These changes are in addition to the electrical requirements of the existing code (the 2009 IECC), which cover everything from lighting system controls to the connection of ballasts, maximum lighting for interior applications and minimum lighting for exterior applications. For example, the 2009 IECC requires dimming systems in any areas with walls or floor-to-ceiling partions. Each area that is required to have a manual control “shall also allow the occupant to reduce the connected lighting load in a reasonably uniform illumination pattern by at least 50 percent.”
Methods specified include controlling all lamps or luminaires; dual switching of alternate rows of luminaires, alternate luminaires or alternate lamps; switching the middle lamp luminaires independently of the outer lamps; or switching each luminaire or each lamp.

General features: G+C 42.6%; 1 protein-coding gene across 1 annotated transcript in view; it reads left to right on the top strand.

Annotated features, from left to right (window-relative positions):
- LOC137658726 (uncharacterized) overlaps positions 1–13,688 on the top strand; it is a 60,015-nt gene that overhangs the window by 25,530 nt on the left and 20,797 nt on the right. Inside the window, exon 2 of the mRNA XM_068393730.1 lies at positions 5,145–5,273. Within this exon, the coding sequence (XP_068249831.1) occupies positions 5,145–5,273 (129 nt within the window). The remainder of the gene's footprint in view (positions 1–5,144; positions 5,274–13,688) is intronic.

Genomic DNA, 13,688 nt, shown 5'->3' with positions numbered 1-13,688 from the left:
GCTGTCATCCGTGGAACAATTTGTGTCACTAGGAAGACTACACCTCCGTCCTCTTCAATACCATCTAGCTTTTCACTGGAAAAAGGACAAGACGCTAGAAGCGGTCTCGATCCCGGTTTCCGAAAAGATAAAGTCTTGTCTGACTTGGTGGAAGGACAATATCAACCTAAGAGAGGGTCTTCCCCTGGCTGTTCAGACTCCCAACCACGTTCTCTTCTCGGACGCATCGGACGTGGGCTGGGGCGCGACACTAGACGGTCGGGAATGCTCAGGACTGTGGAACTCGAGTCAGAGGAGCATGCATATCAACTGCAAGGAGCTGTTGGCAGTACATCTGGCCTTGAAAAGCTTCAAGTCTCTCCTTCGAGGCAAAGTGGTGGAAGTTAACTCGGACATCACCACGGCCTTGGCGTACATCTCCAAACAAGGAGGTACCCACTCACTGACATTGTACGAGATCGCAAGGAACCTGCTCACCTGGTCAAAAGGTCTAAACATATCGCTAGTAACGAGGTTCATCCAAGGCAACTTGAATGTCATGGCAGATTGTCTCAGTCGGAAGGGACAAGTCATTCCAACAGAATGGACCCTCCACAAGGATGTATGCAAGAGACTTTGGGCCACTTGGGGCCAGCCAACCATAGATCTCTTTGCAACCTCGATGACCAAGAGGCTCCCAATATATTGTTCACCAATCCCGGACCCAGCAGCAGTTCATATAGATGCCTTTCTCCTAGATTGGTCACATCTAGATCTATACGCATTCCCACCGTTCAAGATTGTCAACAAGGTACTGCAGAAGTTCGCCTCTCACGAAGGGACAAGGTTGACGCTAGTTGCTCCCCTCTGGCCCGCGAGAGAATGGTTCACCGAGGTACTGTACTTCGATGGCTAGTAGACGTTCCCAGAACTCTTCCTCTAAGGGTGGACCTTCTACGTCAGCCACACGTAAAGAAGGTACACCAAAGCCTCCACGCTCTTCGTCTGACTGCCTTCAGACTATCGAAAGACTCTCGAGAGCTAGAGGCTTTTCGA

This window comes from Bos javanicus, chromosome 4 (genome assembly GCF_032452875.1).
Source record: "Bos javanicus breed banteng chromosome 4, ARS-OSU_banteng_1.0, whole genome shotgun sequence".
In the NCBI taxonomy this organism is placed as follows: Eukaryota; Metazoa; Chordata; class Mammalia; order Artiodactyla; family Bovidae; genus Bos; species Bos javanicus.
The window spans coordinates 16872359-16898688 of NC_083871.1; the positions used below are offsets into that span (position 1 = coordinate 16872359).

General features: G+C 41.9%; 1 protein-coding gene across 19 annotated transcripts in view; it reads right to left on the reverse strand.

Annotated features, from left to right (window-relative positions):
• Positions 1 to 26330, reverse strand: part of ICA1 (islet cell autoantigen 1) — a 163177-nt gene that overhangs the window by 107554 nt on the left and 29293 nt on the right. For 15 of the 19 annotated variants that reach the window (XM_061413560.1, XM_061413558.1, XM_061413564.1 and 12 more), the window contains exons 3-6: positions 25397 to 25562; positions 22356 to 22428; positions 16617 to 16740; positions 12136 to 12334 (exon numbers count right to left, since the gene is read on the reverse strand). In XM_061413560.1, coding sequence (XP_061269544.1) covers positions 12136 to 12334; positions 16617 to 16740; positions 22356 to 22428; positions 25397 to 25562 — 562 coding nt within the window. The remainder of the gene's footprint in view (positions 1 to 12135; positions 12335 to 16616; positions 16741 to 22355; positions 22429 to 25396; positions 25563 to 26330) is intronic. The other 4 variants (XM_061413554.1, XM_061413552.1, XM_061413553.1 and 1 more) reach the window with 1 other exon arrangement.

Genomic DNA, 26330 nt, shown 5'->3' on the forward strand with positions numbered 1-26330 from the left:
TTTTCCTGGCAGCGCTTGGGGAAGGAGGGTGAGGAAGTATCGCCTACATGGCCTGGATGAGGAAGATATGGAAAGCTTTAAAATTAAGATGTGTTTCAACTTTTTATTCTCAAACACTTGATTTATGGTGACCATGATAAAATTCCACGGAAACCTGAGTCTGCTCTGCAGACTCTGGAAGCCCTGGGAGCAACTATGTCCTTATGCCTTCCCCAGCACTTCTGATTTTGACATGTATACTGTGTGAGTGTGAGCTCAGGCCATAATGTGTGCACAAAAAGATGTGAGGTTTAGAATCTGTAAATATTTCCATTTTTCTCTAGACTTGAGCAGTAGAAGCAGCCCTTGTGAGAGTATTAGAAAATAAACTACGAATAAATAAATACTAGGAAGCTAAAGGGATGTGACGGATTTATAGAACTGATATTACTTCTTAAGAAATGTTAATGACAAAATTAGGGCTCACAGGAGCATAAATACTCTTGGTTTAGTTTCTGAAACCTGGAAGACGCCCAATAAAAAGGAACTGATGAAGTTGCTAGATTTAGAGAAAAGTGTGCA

Requirements also cover time clock controls, occupancy sensors or automatic daylight controls, photosensors or astronomical time switches on outdoor lighting, limitations on the energy consumption of exit signs and requirements that buildings with multiple dwelling units have separate meters for each unit.
Most of these requirements have some exceptions, and there are some very specific limitations on certain parameters, such as the lighting power allowed for various applications. For example, the lobby of a motion picture theater is allowed 1W of lighting per square foot while a performing arts theater lobby is allowed more than three times that power (3.3 W/ft2), and the lobby of a religious building is limited to 0.6 W/ft2. Any distributor or rep selling into a market that adopts the IECC should dig into section 505 of the code and learn all its electrical requirements.